Opinion: Voting restriction proposals are an avoidance of truth

The present circumstances in Atlanta, in Georgia, and in the country call for a civic renewal. We have just been through the extraordinary impeachment trial of a president, whose own Senate leader called the former president’s behavior disgraceful. Let’s not disgrace ourselves here in Georgia by eviscerating the right to vote, the most sacred element of a democracy and one way to civic renewal.

One of the heartening results of the recent dispute over the election is the defense of the Georgia elections by the Republican leadership here. There is no evidence that voter fraud is a significant problem in Georgia, or elsewhere in the United States, as reiterated by Gov. Brian Kemp and Secretary of State Brad Raffensperger’s repeated assertions that Georgia’s most recent elections were fair and free of any fraud or irregularities that would make any difference. The voting rules and regulations have been identified by the state of Georgia as the gold standard for voting procedures. Because we have such a secure and effective system already, so-called reforms that purportedly increase security are unnecessary.

Credit: contributed

Credit: contributed

A number of Georgia legislators have stated that they want to protect against any possible fraud by making a whole list of changes to the voting procedures. But there was no fraud. However, the argument goes that so many people are convinced that there was fraud, that the legislators must do something about that perception.

Here is another solution: tell the voters of Georgia the truth! There was no fraud in the recent elections, so there is nothing to fix. If there is a perception problem, tell the voters the truth. That will fix the perception problem. If the legislators do not think that will fix the problem, then they have no faith in their own ability to persuade. They should retire from the political arena and let those who can speak the truth in a convincing way lead the state.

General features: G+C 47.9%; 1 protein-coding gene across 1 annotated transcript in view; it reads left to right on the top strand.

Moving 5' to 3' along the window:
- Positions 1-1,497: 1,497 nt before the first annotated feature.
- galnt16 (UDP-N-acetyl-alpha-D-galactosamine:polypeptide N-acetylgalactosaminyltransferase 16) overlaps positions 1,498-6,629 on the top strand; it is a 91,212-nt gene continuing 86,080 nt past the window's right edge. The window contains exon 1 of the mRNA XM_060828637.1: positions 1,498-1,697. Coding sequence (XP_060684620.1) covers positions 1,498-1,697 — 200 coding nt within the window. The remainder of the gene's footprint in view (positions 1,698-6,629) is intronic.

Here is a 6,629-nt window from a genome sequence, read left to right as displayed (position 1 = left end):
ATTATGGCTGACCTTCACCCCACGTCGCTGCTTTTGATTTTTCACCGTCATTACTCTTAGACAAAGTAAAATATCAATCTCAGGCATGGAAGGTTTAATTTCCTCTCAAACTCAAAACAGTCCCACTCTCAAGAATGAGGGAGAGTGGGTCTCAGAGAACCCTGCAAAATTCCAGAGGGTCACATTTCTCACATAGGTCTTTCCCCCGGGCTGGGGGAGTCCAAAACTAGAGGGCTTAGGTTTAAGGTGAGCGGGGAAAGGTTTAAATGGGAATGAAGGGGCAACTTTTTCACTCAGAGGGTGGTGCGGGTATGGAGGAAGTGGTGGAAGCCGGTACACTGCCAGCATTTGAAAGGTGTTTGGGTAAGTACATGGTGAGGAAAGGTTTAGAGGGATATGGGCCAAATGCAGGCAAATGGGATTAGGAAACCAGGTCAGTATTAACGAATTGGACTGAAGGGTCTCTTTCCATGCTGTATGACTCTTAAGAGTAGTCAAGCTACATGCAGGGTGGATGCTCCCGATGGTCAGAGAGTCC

It is time to shelve the tiresome lie, started by Donald Trump, that the elections were stolen or illegitimate or fixed in any way. For months, he prepared the electorate to think the elections were fraudulent. It is time for all politicians to persuade the public of the truth. Gov. Kemp and Secretary of State Raffensperger told the world that Georgia’s elections were free and fair. There is no reason to damage Georgians with unnecessary voter restrictions.

If anything, more needs to be done to ensure that every Georgian has a viable right to vote. What is needed: same-day registration; drop boxes in more locations; more Saturday and Sunday voting; and no-excuse absentee voting. And if the legislature is keen on ID requirements, it should invest in a way to allow those without driver’s licenses, copy machines, transportation, and other encumbrances to vote; otherwise, the right to vote means little.

The responsibilities of a public servant are subsumed in the phrase “to serve.” For elected officials, who are the epitome of public servants, the challenge is to provide leadership. In the case of voting, that leadership should guard against attempts to restrict the vote. That is the meaning of serving. We ask that Georgia legislators be the best of public servants, encourage all citizens to vote, and refrain from “fixing” something that does not be to be fixed.

Harold Kirtz is president of the Jewish Community Relations Council.